This article presents the findings of a narrative synthesis of literature published between January 2000 and September 2013 exploring the organisation of adult safeguarding services in England. The review sought to identify the characteristics of safeguarding practice, which may be important for local authorities to consider when choosing between models of organisation.
The findings suggest that the development of adult safeguarding policy and practice has prompted local authorities to develop specialist safeguarding roles. The implications of specialism have not been extensively explored. However, several important characteristics of safeguarding practice are identifiable from the literature including specialism within the organisation of adult safeguarding; decision-making and thresholds for safeguarding response; and multi-agency working.
The review found limited evidence relating to the organisation of adult safeguarding, which suggests that further empirical research is needed. The critical features of safeguarding practice identified here comprise a useful starting point from which to explore the implications of different ‘models’ of safeguarding organisation.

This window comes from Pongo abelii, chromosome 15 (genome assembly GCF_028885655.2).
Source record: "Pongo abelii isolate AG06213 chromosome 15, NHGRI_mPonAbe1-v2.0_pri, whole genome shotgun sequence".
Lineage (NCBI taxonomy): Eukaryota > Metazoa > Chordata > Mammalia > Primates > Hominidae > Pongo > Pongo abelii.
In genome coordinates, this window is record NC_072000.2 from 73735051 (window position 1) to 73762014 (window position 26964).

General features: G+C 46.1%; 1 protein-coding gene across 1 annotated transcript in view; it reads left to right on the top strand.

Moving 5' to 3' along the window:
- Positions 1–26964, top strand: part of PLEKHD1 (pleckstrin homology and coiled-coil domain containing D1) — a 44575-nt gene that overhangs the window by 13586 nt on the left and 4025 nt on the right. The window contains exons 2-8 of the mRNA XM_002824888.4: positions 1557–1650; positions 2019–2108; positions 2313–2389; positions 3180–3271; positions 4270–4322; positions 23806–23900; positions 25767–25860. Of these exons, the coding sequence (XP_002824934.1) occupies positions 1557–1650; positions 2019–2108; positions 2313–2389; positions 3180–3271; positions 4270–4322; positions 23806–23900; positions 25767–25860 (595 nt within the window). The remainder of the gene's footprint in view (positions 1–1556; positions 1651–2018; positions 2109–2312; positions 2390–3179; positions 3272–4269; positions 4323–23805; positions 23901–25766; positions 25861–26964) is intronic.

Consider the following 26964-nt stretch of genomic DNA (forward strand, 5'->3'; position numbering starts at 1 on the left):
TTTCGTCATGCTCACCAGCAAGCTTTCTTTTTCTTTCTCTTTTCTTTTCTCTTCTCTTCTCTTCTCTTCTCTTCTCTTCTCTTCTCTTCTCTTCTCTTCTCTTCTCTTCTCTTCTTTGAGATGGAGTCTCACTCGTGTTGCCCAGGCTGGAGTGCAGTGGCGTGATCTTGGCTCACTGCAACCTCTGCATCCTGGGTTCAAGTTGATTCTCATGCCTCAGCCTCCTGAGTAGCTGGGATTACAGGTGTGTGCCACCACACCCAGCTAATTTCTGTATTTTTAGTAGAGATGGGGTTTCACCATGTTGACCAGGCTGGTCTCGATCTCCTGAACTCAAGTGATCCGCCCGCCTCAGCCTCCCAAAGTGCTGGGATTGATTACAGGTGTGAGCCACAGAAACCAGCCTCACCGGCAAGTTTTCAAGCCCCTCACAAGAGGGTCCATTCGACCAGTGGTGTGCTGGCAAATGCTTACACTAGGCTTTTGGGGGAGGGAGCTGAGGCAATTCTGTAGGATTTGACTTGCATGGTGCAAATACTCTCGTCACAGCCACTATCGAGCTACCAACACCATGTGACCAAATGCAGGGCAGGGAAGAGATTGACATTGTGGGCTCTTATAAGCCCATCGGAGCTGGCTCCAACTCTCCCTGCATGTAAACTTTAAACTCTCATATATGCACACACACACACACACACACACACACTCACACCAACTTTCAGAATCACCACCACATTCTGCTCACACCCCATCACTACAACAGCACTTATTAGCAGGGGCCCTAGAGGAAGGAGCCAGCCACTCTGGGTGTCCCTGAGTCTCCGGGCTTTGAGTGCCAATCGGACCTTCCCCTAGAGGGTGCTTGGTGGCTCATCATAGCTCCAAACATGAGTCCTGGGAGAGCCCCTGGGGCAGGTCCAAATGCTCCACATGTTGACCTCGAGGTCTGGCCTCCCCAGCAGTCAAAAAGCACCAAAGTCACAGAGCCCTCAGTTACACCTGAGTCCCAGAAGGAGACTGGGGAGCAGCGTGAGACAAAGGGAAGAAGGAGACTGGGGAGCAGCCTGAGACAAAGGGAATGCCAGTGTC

Graham, K., Norrie, C., Stevens, M., Moriarty, J., Manthorpe, J. and Hussein, S. (2016) Models of Adult Safeguarding in England: a Review of the Literature. Journal of Social Work. 16(1): 22-46.
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Founder and Director
Shereen Hussein is a Health and Social Care Policy professor at the London School of Hygiene and Tropical Medicine (LSHTM), United Kingdom.
Shereen Founded the MENARAH Network in 2019, through an initial grant from the Global Challenge Research Fund, UKRI. She is a medical demographer with expertise in ageing, family dynamics, migration and long-term care systems. Shereen regularly collaborates with the United Nations, the World Health Organisation and the World Bank in policy and research focused on ageing in the Middle East and North Africa Region.
Shereen received her undergraduate degree in statistics and a postgraduate degree in computer science at Cairo University. She completed an MSc in medical demography at the London School of Hygiene and a PhD in quantitative demography and population studies at the London School of Economics and Political Science, United Kingdom.